Two housing associations have been found to have breached a regulatory standard after they failed to carry out safety checks on a number of their properties.
The Regulator of Social Housing concluded Vivid and Raven Housing Trust had breached its Home Standard, but both associations have kept their top governance rating despite the issues uncovered.
In 2015 Raven Housing Trust found out that electrical safety checks had not been completed on a number of its properties, some of which were overdue for several years, but failed to inform the regulator at the time.
The regulator said the overdue work that had not been completed was considered to be “potentially dangerous” and required “urgent remedial action”.
Raven only recently reported the electrical safety issue to the regulator alongside a second issue it had uncovered relating to water safety. Hundreds of its properties were not subject to water testing to check for signs of Legionella in water tanks because of issues with a newly procured contract, potentially affecting a large number of tenants.
Despite Raven failing to inform the regulator of the electrical safety issue back in 2015, it has kept its top rating for governance. The regulator said the new leadership at the association had “overseen a comprehensive programme to rectify the underlying causes of these failures and prevent them arising again”.
A spokesperson for Raven said: “The safety of our residents throughout this process has been our number-one priority. We have co-operated fully with the regulator and have put in place new health and safety systems and a new management team as well as fully auditing and improving our processes to ensure that our systems are as robust as possible going forward.”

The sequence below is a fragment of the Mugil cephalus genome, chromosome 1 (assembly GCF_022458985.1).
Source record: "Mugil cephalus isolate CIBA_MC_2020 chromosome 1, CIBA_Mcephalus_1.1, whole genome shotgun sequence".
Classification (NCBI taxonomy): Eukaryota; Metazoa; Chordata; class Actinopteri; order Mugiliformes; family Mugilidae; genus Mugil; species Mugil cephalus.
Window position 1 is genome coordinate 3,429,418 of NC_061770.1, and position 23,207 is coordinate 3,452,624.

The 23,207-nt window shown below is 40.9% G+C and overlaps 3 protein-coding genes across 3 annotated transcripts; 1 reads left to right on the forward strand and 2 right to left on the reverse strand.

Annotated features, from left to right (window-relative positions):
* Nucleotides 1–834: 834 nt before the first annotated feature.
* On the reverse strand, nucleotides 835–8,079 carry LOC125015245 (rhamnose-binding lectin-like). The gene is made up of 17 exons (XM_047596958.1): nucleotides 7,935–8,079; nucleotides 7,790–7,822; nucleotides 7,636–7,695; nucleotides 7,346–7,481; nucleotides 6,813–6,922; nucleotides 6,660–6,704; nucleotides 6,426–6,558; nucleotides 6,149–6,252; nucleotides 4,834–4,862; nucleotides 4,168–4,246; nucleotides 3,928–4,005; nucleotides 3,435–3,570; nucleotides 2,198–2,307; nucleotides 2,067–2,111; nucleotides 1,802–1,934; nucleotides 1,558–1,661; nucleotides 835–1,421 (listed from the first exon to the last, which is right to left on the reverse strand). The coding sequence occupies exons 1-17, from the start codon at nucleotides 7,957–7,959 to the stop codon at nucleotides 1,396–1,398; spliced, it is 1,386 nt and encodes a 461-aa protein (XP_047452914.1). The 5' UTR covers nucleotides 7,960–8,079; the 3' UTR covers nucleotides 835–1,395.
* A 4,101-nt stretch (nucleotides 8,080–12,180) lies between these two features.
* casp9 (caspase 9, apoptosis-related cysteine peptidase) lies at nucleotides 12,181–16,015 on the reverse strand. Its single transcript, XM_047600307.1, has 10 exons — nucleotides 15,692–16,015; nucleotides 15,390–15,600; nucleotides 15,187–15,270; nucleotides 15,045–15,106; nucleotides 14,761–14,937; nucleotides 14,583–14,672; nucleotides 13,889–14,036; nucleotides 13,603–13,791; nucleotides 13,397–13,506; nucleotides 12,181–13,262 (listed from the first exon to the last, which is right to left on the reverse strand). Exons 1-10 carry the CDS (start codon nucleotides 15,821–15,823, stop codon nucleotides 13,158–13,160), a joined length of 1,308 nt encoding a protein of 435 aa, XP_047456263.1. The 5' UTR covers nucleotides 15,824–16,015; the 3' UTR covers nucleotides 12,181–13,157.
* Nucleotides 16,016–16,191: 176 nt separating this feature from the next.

They added: “It should be noted that the regulator has kept our governance rating at the highest level (G1) because it recognises that the leadership team has comprehensively addressed the causes of these breaches.
“Raven Housing Trust remains committed to the highest standard of service to its residents and will continue to work to ensure that that they are housed safely and securely.”
Vivid, which manages 30,000 homes, discovered a number of its properties were without gas safety certificates for several years, the regulator revealed.
During the merger of First Wessex and Sentinel Housing Association to form Vivid last year the organisation reported to the regulator that a “low number” of homes had been found without valid gas safety certificates.
Most of these properties had been without certificates for a “considerable period of time” the regulator said, and some for a number of years.
The outstanding gas safety checks have now been completed and Vivid has carried out a review which found that the issue arose because of inaccurate data about the presence of gas appliances in some of its properties. It has developed an action plan to stop this happening in the future.
The regulator concluded Vivid failed to meet its Home Standard and there was the potential for “serious detriment” to its tenants as a result.
No further action will be taken because Vivid has remedied the situation, the regulator said. Vivid has kept its G1 rating for its governance.
Vivid has been approached for comment.